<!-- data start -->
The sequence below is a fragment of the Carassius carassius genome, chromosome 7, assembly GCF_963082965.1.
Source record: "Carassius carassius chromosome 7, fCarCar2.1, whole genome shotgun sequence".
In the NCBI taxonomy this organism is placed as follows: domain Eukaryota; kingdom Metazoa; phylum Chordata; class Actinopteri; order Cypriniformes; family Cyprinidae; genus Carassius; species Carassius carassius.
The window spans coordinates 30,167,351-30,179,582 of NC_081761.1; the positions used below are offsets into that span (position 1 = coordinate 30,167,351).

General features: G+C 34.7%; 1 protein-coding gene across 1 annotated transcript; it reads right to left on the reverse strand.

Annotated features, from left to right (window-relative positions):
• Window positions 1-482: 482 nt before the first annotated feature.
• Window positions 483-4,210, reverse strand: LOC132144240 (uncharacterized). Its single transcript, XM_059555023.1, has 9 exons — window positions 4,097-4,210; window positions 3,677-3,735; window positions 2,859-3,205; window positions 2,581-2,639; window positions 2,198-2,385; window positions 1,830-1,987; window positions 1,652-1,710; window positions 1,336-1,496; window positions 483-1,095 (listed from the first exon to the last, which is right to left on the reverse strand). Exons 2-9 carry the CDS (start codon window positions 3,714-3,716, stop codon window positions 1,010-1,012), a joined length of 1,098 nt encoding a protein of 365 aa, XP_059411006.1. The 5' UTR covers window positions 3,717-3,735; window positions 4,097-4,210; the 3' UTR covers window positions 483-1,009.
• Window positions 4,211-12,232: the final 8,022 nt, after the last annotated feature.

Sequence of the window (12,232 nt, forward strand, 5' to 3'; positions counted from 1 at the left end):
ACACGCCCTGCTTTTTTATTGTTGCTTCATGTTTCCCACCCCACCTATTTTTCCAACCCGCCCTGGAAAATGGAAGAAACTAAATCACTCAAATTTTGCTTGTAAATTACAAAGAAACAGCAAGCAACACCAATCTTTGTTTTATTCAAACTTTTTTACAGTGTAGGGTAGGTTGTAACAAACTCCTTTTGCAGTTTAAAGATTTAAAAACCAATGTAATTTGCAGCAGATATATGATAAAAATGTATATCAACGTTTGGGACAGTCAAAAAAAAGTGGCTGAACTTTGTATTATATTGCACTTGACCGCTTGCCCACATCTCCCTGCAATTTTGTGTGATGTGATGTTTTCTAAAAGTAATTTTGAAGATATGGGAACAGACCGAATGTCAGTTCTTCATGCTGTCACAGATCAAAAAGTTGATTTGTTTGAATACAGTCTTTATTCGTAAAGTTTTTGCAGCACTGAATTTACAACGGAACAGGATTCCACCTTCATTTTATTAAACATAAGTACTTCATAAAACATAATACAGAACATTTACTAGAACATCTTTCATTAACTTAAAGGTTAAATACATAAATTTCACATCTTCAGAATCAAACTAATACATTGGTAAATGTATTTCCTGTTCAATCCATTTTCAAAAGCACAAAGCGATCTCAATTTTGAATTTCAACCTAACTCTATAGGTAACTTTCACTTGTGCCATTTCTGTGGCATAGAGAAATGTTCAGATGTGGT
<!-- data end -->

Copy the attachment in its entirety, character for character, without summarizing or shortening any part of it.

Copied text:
The sequence below is a fragment of the Carassius carassius genome, chromosome 7, assembly GCF_963082965.1.
Source record: "Carassius carassius chromosome 7, fCarCar2.1, whole genome shotgun sequence".
In the NCBI taxonomy this organism is placed as follows: domain Eukaryota; kingdom Metazoa; phylum Chordata; class Actinopteri; order Cypriniformes; family Cyprinidae; genus Carassius; species Carassius carassius.
The window spans coordinates 30,167,351-30,179,582 of NC_081761.1; the positions used below are offsets into that span (position 1 = coordinate 30,167,351).

General features: G+C 34.7%; 1 protein-coding gene across 1 annotated transcript; it reads right to left on the reverse strand.

Annotated features, from left to right (window-relative positions):
• Window positions 1-482: 482 nt before the first annotated feature.
• Window positions 483-4,210, reverse strand: LOC132144240 (uncharacterized). Its single transcript, XM_059555023.1, has 9 exons — window positions 4,097-4,210; window positions 3,677-3,735; window positions 2,859-3,205; window positions 2,581-2,639; window positions 2,198-2,385; window positions 1,830-1,987; window positions 1,652-1,710; window positions 1,336-1,496; window positions 483-1,095 (listed from the first exon to the last, which is right to left on the reverse strand). Exons 2-9 carry the CDS (start codon window positions 3,714-3,716, stop codon window positions 1,010-1,012), a joined length of 1,098 nt encoding a protein of 365 aa, XP_059411006.1. The 5' UTR covers window positions 3,717-3,735; window positions 4,097-4,210; the 3' UTR covers window positions 483-1,009.
• Window positions 4,211-12,232: the final 8,022 nt, after the last annotated feature.

Sequence of the window (12,232 nt, forward strand, 5' to 3'; positions counted from 1 at the left end):
ACACGCCCTGCTTTTTTATTGTTGCTTCATGTTTCCCACCCCACCTATTTTTCCAACCCGCCCTGGAAAATGGAAGAAACTAAATCACTCAAATTTTGCTTGTAAATTACAAAGAAACAGCAAGCAACACCAATCTTTGTTTTATTCAAACTTTTTTACAGTGTAGGGTAGGTTGTAACAAACTCCTTTTGCAGTTTAAAGATTTAAAAACCAATGTAATTTGCAGCAGATATATGATAAAAATGTATATCAACGTTTGGGACAGTCAAAAAAAAGTGGCTGAACTTTGTATTATATTGCACTTGACCGCTTGCCCACATCTCCCTGCAATTTTGTGTGATGTGATGTTTTCTAAAAGTAATTTTGAAGATATGGGAACAGACCGAATGTCAGTTCTTCATGCTGTCACAGATCAAAAAGTTGATTTGTTTGAATACAGTCTTTATTCGTAAAGTTTTTGCAGCACTGAATTTACAACGGAACAGGATTCCACCTTCATTTTATTAAACATAAGTACTTCATAAAACATAATACAGAACATTTACTAGAACATCTTTCATTAACTTAAAGGTTAAATACATAAATTTCACATCTTCAGAATCAAACTAATACATTGGTAAATGTATTTCCTGTTCAATCCATTTTCAAAAGCACAAAGCGATCTCAATTTTGAATTTCAACCTAACTCTATAGGTAACTTTCACTTGTGCCATTTCTGTGGCATAGAGAAATGTTCAGATGTGGT